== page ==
The children are gone.
I’ll never forget the feeling. I had traveled overseas with our son—our “baby”—and helped him get settled and into the dorms for his first year of college. We’d gotten him a driver’s license, opened a bank account, bought him clothes and school supplies, and now he was on campus. I flew back to Spain, and my husband met me at the airport. We spent a day in a pretty place between the airport and home, and then my new life started.
The empty nest.
The first thing I noticed was the silence. Deafening silence. No music, no motorcycles, no friends, no chatter. My husband is a quiet man, and he’d come in the room, and I’d be spooked.
At dinner, it was just him and me. I learned to prepare half the food I did before.
My husband likes me to be home when he’s home, and I was accustomed to driving our son here and there—to guitar lessons, to meet friends, etc. I got cabin fever.
A total lifestyle readjustment.
We’ve been doing the empty nest for more than ten years. I’ve changed some things up. I’ve learned some things along the way. And, I am really enjoying being with my man again.
Let me share with you some of the things I’ve learned personally and from friends who have gone through the same adjustments.
Love your husband. When you married, he was your number one. Then, the kids came, and you were busy with them. Now they’re gone, and it’s time to rekindle the flame, treat him like royalty, and enjoy being together in a new "honeymoon."
- Cook for him.
- Give him undivided attention. Friends of ours share coffee in the morning and tea at night. They enjoy a time of prayer and devotions together. Get into a together routine that you couldn’t do when the kids were home.
- Enjoy being together. Since the kids left, we sometimes take an afternoon and go on a walk together. Sometimes, we take a picnic lunch and drive an hour away to see a place we’ve never visited before. Once a year, we go away for about 30-36 hours, an overnight holiday that leaves us refreshed. We shop for groceries together, do ministry together, and share our lives—just the two of us.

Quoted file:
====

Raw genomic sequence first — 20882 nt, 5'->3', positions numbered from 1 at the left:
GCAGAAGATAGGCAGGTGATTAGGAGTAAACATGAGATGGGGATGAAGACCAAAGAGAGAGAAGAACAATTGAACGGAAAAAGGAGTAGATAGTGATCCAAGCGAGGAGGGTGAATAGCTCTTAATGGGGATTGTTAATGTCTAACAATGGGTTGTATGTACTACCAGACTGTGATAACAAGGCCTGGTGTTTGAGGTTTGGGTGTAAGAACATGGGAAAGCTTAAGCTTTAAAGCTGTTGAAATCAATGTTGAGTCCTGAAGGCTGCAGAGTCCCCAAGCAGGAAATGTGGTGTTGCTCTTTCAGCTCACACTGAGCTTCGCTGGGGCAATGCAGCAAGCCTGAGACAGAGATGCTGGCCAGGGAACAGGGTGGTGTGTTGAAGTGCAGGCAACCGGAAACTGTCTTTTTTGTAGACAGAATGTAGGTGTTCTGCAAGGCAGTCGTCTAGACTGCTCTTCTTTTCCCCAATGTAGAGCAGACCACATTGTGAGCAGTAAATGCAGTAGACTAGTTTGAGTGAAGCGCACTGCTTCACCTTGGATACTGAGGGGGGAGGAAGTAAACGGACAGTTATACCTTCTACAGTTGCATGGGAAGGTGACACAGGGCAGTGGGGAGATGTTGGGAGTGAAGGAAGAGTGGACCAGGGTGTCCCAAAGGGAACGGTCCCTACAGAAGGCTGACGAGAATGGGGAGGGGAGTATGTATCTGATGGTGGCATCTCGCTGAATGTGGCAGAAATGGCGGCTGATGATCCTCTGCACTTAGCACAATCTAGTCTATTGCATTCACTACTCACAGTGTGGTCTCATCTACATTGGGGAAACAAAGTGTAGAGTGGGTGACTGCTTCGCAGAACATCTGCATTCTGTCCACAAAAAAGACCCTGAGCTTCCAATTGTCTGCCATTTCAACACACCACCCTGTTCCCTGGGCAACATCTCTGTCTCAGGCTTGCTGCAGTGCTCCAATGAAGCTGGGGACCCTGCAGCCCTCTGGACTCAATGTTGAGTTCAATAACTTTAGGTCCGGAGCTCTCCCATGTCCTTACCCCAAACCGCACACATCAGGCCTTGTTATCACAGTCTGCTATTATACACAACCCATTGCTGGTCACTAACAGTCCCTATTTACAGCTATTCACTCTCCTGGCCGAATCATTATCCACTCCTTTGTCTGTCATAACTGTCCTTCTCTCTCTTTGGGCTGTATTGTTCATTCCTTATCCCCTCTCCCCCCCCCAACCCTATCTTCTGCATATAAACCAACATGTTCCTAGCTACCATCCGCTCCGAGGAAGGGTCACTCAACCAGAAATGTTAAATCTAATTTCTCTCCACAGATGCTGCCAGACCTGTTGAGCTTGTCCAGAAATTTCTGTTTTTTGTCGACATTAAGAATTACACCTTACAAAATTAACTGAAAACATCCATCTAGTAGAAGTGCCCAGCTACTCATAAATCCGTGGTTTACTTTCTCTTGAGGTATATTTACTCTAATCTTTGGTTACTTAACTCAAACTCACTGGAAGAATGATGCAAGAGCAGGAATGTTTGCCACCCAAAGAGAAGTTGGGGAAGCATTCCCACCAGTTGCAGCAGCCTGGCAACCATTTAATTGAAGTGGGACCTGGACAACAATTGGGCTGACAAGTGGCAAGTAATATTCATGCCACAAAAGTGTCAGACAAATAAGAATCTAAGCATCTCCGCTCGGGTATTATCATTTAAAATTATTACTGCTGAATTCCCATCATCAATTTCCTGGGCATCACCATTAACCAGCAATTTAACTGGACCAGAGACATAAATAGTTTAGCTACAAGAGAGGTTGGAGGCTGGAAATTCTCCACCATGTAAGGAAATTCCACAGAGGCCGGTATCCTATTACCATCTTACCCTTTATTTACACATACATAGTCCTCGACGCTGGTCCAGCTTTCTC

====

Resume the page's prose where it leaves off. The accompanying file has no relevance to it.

Let them go. I’m talking about the kids, of course. I figure they need to have the same freedom I was given: to get an education, grow up, and become independent. Our kids have done that, gotten married, and become parents themselves. We are thankful that we gave them the gift of independence. Having said that, we are still a very close family. We talk to both of our children at least once a week. We Skype with them, their spouses, and the grandchildren. We visit when we can, and they visit us when they can. But, we let them go. We allow their new family to be their family and make their own decisions. They will learn the same way we learned: by doing.
Get a life. There is life after children! Yes, it’s different, but now you have time to do some of the things you always dreamed of but didn’t have time for. In my case, I’ve started this blog and written two books. (One of them is published, His Ways, Your Walk. The other is a novel.) I also do some counseling, encouraging, and mentoring. I’m editing a book.
Practice contentment. I admit I had to ask God for it. Lord, please help me with the silence. Please help me overcome this cabin fever. Please help me be happy at home with my husband and give me a new vision for what I can do for You. And, you know what? I love the silence! I am happy at home. I enjoy this precious time of life with my husband. I have new ministries. The Apostle Paul said, Not that I speak in respect of want: for I have learned, in whatsoever state I am, therewith to be content (Philippians 4:11).
I never knew the empty nest could be so full!
Are you an empty nester? Please share what it's meant for you.